Over in Europe, on Monday and Tuesday a who’s who of European space companies and organizations will address the question “Time to Rethink Europe’s Space Ambitions?” at the European Space Forum 2021.  This “new annual conference” is virtual and features speakers not only from industry, but the European Space Agency (including Director General Josef Aschbacher), the European Union and European governments.

Speaking of Europe, the European Space Policy Institute has an intriguing meeting on “Quantum Technologies and Space” on Tuesday, and Estonia is holding its first Cyber and Space Security Conference from Wednesday to Thursday. Both are virtual or hybrid.

As if all of that isn’t exciting enough, on Tuesday afternoon NASA will provide an update on its Artemis program to return astronauts to the Moon. Now that the Court of Federal Claims rejected Blue Origin’s lawsuit over the Human Landing System (HLS) contract, the agency can resume planning for when a landing system might be ready. The contract with SpaceX has been on hold all this time although the company has been proceeding with Starship development using its own funding. Hopefully on Tuesday we will find out what date the Biden Administration now is targeting for the first human lunar landing since Apollo 17. It initially embraced the Trump Administration’s 2024 goal, but few thought that was realistic in the first place and with the HLS and SLS/Orion delays (the uncrewed SLS/Orion test flight now won’t happen until next year), it surely is unachieveable now.

NASA actually wants to turn SLS over the private sector for the long term and issued a Request for Information (RFI) on October 26. It will hold an industry forum to discuss the RFI on Wednesday.

On top of all that, there are several advisory committee meetings including NASA’s Venus Exploration Analysis Group (VEXAG), the NASA Advisory Council (NAC) Science Committee, and the National Academies’ Committee on Astronomy and Astrophyiscs (CAA) and Committee on Astrobiology and Planetary Science (CAPS).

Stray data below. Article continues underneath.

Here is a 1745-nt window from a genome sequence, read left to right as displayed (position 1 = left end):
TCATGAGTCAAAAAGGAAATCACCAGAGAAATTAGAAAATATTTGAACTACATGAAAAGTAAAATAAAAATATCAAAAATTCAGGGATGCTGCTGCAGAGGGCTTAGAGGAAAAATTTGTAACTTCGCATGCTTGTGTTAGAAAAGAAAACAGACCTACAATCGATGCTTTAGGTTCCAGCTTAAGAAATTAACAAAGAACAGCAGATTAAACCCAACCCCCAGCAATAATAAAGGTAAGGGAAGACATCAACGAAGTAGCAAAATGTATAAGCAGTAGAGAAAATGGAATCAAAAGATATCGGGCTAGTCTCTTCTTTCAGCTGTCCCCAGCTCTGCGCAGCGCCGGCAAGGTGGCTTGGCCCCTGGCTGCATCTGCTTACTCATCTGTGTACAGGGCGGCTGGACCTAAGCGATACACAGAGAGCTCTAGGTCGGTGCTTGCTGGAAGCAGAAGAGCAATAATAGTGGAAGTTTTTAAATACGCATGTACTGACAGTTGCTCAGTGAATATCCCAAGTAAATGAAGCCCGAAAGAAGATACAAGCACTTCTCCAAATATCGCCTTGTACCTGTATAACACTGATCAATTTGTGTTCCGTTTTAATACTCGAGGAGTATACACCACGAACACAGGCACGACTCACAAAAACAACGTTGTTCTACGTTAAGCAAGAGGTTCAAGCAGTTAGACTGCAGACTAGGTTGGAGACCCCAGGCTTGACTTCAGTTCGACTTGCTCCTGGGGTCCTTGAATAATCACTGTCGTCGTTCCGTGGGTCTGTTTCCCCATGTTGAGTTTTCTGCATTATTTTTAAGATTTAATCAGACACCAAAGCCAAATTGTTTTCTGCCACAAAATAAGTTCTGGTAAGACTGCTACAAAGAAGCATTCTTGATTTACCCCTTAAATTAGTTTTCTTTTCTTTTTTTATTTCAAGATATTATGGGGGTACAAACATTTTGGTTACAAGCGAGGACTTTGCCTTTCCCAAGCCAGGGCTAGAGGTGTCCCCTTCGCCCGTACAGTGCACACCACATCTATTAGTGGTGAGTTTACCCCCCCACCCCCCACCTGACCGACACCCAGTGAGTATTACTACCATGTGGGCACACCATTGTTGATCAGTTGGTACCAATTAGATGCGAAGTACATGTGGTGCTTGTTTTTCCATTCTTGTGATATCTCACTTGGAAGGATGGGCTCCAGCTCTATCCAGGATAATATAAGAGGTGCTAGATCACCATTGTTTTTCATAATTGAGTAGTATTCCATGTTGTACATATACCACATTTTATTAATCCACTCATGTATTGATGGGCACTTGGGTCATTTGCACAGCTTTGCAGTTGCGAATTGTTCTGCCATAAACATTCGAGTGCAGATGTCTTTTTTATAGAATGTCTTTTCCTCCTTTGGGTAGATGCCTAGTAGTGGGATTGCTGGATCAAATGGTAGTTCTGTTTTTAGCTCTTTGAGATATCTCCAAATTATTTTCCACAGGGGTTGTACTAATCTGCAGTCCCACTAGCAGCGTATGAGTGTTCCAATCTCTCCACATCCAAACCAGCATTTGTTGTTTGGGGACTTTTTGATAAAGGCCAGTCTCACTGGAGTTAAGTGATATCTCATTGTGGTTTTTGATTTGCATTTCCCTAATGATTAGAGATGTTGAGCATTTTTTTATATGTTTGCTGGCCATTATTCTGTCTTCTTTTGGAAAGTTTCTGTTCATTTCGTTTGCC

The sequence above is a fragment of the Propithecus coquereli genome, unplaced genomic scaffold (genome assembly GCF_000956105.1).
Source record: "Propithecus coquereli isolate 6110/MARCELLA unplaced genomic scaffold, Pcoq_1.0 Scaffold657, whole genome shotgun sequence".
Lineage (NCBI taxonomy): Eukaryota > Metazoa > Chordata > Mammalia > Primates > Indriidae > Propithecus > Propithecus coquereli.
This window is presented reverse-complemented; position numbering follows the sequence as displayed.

On the national security space front, in addition to Estonia’s event mentioned above, the Stockholm International Peace Research Institute (SIPRI) is holding its 2021 Stockholm Security Conference virtually this week. On Monday it has a panel on “Space Warfare: Applying International Humanitarian Law to the Final Frontier,” and on Tuesday, “Offence-Defence Race in Space: Missile Defence, Anti-satellite Weapons and Nuclear Arms Control.”

Those and other events we know about as of Sunday morning are shown below. Check back throughout the week for others we learn about later and add to our Calendar, or changes to these.

Monday, November 8

Monday-Tuesday, November 8-9

Monday-Wednesday, November 8-10

Tuesday, November 9

Tuesday-Wednesday, November 9-10

Wednesday, November 10

Wednesday-Thursday, November 10-11

Wednesday-Friday, November 10-12

Thursday, November 11

User Comments

SpacePolicyOnline.com has the right (but not the obligation) to monitor the comments and to remove any materials it deems inappropriate.  We do not post comments that include links to other websites since we have no control over that content nor can we verify the security of such links.